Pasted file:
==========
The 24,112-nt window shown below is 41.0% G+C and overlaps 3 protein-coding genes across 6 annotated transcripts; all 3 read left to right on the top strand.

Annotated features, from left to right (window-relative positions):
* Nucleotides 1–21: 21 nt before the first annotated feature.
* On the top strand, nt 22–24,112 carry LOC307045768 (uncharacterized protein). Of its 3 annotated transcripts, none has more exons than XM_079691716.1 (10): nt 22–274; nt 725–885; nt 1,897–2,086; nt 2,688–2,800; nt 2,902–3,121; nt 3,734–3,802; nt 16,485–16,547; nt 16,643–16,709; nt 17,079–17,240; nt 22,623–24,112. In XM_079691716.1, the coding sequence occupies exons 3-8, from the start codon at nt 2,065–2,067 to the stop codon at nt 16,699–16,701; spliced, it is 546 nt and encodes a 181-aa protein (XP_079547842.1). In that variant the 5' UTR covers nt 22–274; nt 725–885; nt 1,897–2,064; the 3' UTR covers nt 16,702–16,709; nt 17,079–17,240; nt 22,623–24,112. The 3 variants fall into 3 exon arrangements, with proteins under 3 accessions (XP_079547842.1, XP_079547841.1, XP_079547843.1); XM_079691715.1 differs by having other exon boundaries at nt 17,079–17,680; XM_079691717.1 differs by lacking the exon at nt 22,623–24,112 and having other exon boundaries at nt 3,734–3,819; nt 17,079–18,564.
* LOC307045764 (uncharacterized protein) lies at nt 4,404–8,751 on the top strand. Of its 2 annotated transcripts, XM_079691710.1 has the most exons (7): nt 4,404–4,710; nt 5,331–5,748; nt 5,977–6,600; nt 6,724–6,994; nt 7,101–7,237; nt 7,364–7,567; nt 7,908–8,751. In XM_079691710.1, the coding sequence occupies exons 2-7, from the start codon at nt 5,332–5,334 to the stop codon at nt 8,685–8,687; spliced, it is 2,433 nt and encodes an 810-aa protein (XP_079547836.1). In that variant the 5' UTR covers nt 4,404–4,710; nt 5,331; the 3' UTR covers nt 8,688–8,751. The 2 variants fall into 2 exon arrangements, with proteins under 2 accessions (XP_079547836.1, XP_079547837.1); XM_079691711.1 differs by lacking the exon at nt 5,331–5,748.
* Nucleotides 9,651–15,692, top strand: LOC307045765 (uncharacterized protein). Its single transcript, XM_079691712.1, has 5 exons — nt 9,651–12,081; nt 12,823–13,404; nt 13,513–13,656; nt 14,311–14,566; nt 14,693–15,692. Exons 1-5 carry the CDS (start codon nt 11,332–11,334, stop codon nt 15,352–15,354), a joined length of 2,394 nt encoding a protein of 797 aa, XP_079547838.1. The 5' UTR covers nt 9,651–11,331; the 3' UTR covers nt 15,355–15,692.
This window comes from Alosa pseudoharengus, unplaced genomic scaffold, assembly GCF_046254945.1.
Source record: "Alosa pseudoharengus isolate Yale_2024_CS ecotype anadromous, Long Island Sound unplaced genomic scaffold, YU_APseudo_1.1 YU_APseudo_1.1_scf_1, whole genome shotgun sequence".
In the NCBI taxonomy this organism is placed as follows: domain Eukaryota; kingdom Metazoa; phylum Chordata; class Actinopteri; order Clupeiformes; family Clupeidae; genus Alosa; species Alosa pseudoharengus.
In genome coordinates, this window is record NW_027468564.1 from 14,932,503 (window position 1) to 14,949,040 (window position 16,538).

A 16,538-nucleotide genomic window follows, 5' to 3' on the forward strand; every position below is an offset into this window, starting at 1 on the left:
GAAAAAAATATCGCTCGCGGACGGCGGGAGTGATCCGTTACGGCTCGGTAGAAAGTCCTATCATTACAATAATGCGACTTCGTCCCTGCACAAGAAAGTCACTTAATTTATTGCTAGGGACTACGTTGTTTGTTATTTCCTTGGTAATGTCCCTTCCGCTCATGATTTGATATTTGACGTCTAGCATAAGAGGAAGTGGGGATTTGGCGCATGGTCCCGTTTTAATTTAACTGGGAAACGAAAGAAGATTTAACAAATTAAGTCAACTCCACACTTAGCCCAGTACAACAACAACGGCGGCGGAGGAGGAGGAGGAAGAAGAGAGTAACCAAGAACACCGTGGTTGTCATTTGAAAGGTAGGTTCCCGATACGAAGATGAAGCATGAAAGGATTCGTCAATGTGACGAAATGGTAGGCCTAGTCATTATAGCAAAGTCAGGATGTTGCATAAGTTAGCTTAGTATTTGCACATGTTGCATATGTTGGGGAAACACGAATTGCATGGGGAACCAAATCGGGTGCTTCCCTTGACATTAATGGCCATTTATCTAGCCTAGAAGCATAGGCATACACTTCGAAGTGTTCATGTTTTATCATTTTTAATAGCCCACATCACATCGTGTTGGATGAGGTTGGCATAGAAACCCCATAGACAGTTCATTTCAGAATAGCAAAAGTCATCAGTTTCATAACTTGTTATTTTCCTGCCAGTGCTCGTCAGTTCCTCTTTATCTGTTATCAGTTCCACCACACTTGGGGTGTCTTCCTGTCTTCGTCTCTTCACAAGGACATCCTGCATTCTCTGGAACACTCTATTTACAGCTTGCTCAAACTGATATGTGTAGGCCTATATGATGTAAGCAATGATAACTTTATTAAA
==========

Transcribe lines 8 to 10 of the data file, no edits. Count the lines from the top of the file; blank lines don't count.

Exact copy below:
Source record: "Alosa pseudoharengus isolate Yale_2024_CS ecotype anadromous, Long Island Sound unplaced genomic scaffold, YU_APseudo_1.1 YU_APseudo_1.1_scf_1, whole genome shotgun sequence".
In the NCBI taxonomy this organism is placed as follows: domain Eukaryota; kingdom Metazoa; phylum Chordata; class Actinopteri; order Clupeiformes; family Clupeidae; genus Alosa; species Alosa pseudoharengus.
In genome coordinates, this window is record NW_027468564.1 from 14,932,503 (window position 1) to 14,949,040 (window position 16,538).